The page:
Rough, tumble and even bloody, professional football is rarely seen as a bastion of progressive politics. However, a proposed rule to penalize racist and homophobic slurs in the National Football League (NFL) and the upcoming debut of the first female permanent referee to officiate professional games signal a cultural shift in the league.
Football has never been a gentleman’s game, but a proposed NFL rule may soon make the game, if not a bit gentler, then at least a little nicer. The NFL is proposing a fifteen-yard penalty to be levied against the team of a player caught using derogatory racial or homophobic slurs during a game. If the same player breaks this rule twice in the same game, he will face ejection for the remainder of the game.
The rule comes on the heels of Michael Sam’s recent announcement that he is gay. If Sam is drafted onto an NFL team this April, he will become the first openly gay player in NFL history. Professor of English Miriam Wallace has been watching the Sam story with interest and said that the young defensive end from University of Missouri is likely to open the doors for other LGBTQ players.
“The question is whether he is going to be a top pick or if teams are now going to be afraid to pick him,” Wallace said.
While playing defensive end at the University of Missouri, Sam was an all-American player and won the Southeastern Conference defensive player of the year award.
“It’s really important that we have someone who is an active player and a topic pick and a really admired athlete who says this is who I am and this is one piece of who I am,” Wallace added.
After a mediocre performance at where draftees are run through a gauntlet of physical drills and team interviews, Sam is now projected to be picked up in the third or fourth round.
While the proposed penalty for racist and homophobic slurs was not spurred by Sam’s announcement, it does reflect an increasing concern in front offices and media rooms that the NFL must do more to combat violence and bullying in the locker room and on the field.
Wallace said that Sam’s story proves that coming out is still an important means of encouraging diversity and acceptance.
“It’s interesting because if you talk to people at New College, sometimes you get the sense that gay marriage that’s just so homonormative and being out is no longer a big deal,” Wallace said.
“But it is a big deal in some places. It really, really matters and it really has an impact.”
While Sam’s coming out has by no means met with unanimous praise, the NFL has been more receptive to concerns that the league fosters harassment and bullying.
In a recent report commissioned by the NFL, Miami Dolphins offensive line coach Jim Turner and head athletic trainer Kevin O’Neill were found to have played central roles in the harassment of players and staff including the repeated harassment of ex-Dolphins tackle Jonathan Martin. Martin left the team in the middle of the 2013 season after enduring months of verbal abuse at the hands of other players and staff members.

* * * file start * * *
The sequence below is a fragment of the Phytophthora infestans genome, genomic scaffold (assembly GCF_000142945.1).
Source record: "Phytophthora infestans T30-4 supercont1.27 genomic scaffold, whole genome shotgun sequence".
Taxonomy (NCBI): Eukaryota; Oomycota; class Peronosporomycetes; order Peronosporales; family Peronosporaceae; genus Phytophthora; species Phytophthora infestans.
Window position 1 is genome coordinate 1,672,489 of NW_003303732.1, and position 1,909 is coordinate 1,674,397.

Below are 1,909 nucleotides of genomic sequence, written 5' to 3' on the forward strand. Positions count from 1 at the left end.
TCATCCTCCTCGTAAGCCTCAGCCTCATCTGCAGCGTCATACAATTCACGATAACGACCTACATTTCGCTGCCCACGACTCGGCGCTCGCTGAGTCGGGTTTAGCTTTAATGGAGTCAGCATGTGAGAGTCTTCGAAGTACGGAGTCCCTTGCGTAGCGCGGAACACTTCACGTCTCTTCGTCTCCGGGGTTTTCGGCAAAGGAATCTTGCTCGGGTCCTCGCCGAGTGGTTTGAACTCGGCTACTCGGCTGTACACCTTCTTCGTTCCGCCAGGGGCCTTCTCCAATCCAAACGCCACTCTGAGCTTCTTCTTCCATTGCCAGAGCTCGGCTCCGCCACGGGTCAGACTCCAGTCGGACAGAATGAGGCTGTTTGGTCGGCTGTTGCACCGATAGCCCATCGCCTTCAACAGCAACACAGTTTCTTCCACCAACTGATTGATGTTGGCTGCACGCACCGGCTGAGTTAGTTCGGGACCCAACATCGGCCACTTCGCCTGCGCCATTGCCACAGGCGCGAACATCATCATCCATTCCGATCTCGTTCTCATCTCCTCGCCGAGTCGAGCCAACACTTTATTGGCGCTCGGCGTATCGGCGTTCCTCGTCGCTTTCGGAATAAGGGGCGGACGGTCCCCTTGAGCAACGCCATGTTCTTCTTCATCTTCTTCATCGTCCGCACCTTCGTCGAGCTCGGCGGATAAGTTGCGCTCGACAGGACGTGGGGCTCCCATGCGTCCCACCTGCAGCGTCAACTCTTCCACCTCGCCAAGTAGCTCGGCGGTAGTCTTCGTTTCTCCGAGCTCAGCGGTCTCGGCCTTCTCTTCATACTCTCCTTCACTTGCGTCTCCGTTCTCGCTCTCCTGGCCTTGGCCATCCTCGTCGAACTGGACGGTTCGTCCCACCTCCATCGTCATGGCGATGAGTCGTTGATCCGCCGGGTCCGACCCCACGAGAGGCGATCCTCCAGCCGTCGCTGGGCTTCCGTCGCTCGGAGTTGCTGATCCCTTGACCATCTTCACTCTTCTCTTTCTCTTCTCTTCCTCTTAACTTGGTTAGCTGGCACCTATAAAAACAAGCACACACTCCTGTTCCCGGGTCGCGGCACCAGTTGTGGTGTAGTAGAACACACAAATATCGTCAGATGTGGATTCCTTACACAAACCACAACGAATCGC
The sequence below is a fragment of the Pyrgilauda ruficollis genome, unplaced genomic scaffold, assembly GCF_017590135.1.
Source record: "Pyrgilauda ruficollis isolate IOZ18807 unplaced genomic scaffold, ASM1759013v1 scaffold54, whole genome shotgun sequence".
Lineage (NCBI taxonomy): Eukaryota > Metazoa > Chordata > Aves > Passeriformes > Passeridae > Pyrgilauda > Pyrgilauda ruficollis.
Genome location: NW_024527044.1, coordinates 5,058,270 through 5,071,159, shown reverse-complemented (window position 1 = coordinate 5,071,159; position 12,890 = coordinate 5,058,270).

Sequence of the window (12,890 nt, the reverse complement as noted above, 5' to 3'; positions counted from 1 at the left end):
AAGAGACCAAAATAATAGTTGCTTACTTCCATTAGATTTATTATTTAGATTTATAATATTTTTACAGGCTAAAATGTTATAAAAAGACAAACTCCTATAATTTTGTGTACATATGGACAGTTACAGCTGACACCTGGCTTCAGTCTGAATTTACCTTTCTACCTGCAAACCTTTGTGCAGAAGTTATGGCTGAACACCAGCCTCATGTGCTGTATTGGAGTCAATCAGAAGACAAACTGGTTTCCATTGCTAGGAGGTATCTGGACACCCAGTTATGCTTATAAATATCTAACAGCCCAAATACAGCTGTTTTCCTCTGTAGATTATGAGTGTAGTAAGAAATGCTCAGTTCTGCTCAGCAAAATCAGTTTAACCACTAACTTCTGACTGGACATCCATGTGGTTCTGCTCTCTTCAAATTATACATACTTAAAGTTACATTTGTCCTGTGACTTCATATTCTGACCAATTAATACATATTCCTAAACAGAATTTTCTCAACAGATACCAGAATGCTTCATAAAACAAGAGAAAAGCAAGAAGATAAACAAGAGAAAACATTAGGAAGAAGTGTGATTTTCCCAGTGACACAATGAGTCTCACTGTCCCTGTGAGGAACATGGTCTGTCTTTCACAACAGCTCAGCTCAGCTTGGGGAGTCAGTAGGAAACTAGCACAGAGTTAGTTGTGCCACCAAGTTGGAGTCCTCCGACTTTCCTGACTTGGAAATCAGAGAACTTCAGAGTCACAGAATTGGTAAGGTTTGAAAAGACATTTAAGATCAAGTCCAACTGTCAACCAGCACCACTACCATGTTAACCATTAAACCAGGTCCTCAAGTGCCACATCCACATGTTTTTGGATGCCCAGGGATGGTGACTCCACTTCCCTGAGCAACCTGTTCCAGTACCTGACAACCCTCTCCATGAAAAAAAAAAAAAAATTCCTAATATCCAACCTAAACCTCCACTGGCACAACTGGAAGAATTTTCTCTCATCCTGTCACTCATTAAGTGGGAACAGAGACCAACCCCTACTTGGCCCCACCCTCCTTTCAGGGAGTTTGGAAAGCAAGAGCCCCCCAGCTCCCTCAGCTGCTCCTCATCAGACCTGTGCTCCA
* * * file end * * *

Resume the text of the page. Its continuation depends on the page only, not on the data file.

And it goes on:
After conducting an internal investigation, the Miami Dolphins fired both Turner and O’Neill. In a press release, Miami Dolphins owner Stephen Ross said that the harassment endured by Martin is “against the core values of our organization.”
Professor of Sociology Emily Fairchild said that the potential for Sam and Thomas to begin careers in the NFL is indicative that the league has begun to respond to broader political and cultural changes concerning diversity and bullying.
“Most of the reactions that I have seen have been positive and I think
that’s a statement about the political climate there we are in where it seems that the right thing to do is to support Sam and the wrong thing to do would be to say that this is a problem,” Fairchild said.
The 2014 season will also mark the debut of the first permanent woman official in the NFL. Sarah Thomas, a referee with years of experience at the collegiate level, is in the running to become the first permanent woman official in the NFL. However, Thomas is not the fi st woman to officiate a pro game. During the 2012 referee strike, Shannon Eastin became the first woman to officiate games in the NFL. Eastin has since been barred from serving as a permanent official by the NFL Referees Association due to her participation in the World Series of Poker.
If Thomas wins the job, she may begin officiating games as early as the fall of 2014. While the inclusion of women and LGBTQ players and officials signals NFL inclusiveness a shift in the league’s traditionally conservative culture it also presents the NFL with an opportunity to win
over viewers who have traditionally not tuned into NFL broadcasts.
Of the four major professional sports, the NFL has the smallest share of women watching its broadcasts. According to the NFL, 43 percent of its viewership is composed of women; even more enticing to front offices and advertisers, about 55 percent of American women watch football.
Making games more inclusive and welcoming to all fans could prove lucrative for the league. However, neither Sam nor Thomas have landed their jobs yet. While Thomas is still in the running for her position, Sam’s mediocre performance at the NFL Combine has led many analysts to slate him as a mid-round pick at best.
While the fates of Sam and Thomas will not be known until May at the earliest, it is clear that the NFL is trying to embrace diversity and make the gridiron a more welcoming place for players, officials and fans alike.